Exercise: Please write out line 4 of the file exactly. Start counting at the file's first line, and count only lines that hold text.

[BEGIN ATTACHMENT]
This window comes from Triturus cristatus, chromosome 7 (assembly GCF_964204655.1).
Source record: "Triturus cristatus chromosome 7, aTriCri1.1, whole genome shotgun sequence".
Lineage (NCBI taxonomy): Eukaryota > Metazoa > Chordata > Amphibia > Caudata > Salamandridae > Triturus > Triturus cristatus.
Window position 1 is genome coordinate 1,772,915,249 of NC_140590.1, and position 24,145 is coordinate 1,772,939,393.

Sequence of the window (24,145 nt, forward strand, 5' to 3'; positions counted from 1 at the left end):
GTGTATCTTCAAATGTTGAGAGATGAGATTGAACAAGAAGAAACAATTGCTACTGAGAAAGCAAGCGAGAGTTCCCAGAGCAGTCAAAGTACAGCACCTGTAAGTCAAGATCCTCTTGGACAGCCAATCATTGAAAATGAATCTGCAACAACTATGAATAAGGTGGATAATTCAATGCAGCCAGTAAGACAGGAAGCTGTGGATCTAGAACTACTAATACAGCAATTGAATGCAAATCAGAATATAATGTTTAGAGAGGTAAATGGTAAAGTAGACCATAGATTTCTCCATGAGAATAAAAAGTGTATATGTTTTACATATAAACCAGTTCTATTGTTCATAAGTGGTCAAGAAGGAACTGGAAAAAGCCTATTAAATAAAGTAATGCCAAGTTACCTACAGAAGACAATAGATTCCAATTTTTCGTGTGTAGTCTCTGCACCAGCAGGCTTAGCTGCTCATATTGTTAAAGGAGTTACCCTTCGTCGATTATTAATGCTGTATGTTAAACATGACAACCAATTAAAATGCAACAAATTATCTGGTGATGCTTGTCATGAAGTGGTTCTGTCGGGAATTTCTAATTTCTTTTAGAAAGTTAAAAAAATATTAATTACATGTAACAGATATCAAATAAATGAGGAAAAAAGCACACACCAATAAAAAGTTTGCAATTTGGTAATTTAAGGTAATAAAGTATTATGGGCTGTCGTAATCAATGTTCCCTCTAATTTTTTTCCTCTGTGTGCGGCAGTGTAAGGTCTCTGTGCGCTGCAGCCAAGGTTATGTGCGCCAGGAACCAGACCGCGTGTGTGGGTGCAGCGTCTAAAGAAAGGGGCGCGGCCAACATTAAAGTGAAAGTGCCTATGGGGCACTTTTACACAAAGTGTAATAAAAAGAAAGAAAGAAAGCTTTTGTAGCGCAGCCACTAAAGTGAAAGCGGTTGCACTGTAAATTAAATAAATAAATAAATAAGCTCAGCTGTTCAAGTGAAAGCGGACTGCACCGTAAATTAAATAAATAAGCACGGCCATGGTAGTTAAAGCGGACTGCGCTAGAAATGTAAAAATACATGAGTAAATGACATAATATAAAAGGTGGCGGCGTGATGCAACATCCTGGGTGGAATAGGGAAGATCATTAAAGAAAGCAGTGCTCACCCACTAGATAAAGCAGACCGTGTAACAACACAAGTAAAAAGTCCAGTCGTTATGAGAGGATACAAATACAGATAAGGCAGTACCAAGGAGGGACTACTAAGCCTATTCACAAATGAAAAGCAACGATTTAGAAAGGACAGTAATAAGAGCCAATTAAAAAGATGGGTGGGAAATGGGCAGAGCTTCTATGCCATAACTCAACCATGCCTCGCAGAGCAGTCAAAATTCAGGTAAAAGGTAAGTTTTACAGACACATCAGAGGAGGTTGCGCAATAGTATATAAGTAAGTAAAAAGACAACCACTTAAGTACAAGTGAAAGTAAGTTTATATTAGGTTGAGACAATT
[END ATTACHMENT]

Window position 1 is genome coordinate 1,772,915,249 of NC_140590.1, and position 24,145 is coordinate 1,772,939,393.